Monday, July 16, 2012

Muff It

To demonstrate today's point, would this quip be as funny without the word shit? Source: Pintrest


Today's poetry Monday has been interrupted by better programing. :0)  I'd like to explore the use of profanity - do many people really notice it?

As The Legend of Lady MacLaoch gains popularity I’m starting to find (along with all the awesome 5-star reviews!!) that a handful of readers comment on the use of the f-word in the book. Strangely enough I note that Rowan on the first page uses it but for the life of me I can’t remember where else. Which is interesting since, I WROTE it. :0)

This brings me to the dilemma of Forged. Forged is currently in the midst of being edited and well, there is a fuckload ton of swearing in it. Specifically by the main character who is a dark brooding fellow who doesn’t give a shit hoot about what people think about him thus doesn’t mind doling out the curses like candy at Christmas time. Even my editor wrote in the margins halfway through “There is a lot of cursing in this …" With this in mind and the sprinkling of reviewers who noticed the f-word in Legend, do I tone down my ways or say fuck-it "to hell with it!" and keep the book how it was written?

The reason I ask is this, in my home growing up (mom you might want to not read this next part…) I grew up learning the basics of swearing before I hit preschool. There is one such incident that is burned into my mind that makes me quite confident on knowing this fact. I was in preschool on the playground slide when the class bully came over and grabbed my dress as I came down. Whether or not he intended to pull me off the slide, yank my dress, or tear it like he did I’ll never know. But, I do know that I went nutty and chased him down, which at first he thought was funny until I opened my mouth. As I chased him like a wild banshee hollering a string of epithets about his person and parents I was caught, scolded and put in timeout, while he was handed a tissue and pat on the back.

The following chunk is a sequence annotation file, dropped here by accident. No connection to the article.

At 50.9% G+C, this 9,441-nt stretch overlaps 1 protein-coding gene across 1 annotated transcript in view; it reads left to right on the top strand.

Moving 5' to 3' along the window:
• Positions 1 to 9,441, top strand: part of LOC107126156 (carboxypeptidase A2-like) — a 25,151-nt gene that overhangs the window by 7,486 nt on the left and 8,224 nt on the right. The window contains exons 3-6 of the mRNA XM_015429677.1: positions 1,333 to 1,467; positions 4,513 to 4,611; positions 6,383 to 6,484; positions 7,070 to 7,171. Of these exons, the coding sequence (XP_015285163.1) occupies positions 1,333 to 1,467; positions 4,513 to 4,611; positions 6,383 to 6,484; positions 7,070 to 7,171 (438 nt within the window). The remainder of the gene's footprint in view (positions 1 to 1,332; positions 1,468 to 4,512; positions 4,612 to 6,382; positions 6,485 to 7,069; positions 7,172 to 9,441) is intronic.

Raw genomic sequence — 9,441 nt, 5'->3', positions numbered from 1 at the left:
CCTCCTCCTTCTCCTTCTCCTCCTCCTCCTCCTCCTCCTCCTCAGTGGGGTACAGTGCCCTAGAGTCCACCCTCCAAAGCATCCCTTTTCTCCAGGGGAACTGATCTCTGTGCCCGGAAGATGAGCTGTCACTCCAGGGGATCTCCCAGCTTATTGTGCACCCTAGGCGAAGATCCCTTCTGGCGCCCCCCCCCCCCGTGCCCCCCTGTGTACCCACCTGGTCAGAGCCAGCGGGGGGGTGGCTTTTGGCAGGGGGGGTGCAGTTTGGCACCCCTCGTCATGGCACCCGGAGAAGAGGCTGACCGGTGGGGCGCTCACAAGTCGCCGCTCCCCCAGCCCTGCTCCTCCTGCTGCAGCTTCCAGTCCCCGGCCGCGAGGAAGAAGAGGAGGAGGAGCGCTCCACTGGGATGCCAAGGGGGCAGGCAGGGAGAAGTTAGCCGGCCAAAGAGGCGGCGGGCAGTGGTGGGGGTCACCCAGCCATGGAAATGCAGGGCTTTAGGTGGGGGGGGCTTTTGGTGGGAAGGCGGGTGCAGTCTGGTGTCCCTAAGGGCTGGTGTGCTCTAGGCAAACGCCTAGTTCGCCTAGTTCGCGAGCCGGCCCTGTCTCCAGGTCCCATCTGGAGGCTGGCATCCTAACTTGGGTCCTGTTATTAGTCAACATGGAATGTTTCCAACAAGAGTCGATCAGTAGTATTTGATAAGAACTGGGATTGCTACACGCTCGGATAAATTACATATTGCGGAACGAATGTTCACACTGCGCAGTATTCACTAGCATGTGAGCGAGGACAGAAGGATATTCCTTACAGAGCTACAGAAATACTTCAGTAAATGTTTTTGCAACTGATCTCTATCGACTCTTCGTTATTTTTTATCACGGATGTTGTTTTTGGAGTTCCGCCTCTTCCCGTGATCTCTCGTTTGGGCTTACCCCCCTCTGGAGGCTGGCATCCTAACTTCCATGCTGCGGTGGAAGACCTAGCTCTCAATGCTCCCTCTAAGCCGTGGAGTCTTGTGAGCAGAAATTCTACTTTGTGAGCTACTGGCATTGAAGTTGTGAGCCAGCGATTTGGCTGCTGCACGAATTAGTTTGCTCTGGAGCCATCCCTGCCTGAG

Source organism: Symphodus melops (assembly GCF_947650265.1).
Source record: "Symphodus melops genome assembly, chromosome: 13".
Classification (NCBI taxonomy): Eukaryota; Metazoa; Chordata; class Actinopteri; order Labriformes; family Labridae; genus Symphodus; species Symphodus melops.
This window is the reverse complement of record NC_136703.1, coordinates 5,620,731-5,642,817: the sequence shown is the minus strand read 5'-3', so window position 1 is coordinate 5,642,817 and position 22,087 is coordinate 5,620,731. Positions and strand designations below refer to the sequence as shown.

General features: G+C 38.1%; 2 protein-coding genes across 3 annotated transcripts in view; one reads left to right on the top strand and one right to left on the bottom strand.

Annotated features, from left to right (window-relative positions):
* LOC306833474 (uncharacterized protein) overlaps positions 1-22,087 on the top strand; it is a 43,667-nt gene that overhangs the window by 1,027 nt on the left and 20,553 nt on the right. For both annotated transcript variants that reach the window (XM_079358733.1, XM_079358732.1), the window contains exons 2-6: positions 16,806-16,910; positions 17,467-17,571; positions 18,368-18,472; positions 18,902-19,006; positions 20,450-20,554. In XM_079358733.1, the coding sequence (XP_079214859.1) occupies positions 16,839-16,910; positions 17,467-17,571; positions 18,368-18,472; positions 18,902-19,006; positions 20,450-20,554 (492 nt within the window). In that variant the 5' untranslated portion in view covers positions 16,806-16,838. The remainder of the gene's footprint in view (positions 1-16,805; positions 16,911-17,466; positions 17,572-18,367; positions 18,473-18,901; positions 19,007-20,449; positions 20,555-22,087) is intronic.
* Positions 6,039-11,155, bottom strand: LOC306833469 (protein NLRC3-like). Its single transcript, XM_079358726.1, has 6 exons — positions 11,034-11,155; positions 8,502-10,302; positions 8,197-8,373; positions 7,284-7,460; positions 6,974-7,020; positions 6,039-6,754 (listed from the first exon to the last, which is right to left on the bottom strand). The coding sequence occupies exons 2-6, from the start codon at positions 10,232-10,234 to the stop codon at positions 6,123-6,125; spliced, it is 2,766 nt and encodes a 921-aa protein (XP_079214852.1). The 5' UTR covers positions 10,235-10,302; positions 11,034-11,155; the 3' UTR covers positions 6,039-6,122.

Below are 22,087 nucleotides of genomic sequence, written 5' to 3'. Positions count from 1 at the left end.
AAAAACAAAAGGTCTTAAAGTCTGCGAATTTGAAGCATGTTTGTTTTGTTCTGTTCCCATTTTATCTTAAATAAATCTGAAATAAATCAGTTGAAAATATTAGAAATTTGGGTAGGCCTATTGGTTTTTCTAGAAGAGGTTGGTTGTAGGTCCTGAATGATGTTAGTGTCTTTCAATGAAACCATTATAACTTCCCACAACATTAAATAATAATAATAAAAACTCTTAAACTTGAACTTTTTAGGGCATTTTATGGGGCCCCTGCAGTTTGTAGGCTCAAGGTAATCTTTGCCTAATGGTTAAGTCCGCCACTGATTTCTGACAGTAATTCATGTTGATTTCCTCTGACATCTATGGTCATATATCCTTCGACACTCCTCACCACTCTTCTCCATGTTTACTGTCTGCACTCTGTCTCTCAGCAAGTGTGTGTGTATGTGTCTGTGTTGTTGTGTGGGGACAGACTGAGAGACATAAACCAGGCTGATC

So with the early and everyday use of cursing in my life I’m no longer sure of what is “socially acceptable” levels of profanity. There is of course the school of thought that cursing should be kept to a minimum, like for the moments where the hammer meets your finger instead of the intended nail head. And my aunt who was raised quite proper advises no profanity ever. “The term ‘badass’ … might this word instead be replaced with ‘cool’ or ‘awesome’?” Taking that advice though seems a lot like obeying the speed limit: it’s the law but in real life who does that 100% of the time? (read: NO ONE).

But, I wonder, is there a middle ground in all this? Can a character have a foul mouth and still be endearing? It happens in movies and excessively in the HBO series Deadwood, why not in books? And has it been done before?

Anyone know of a good book with an endearing character that swears a lot?
Help a girl out and put it in the comment box below. In the mean time let me leave you with a little George Carlin. 


George Carlin: Seven Dirty Words





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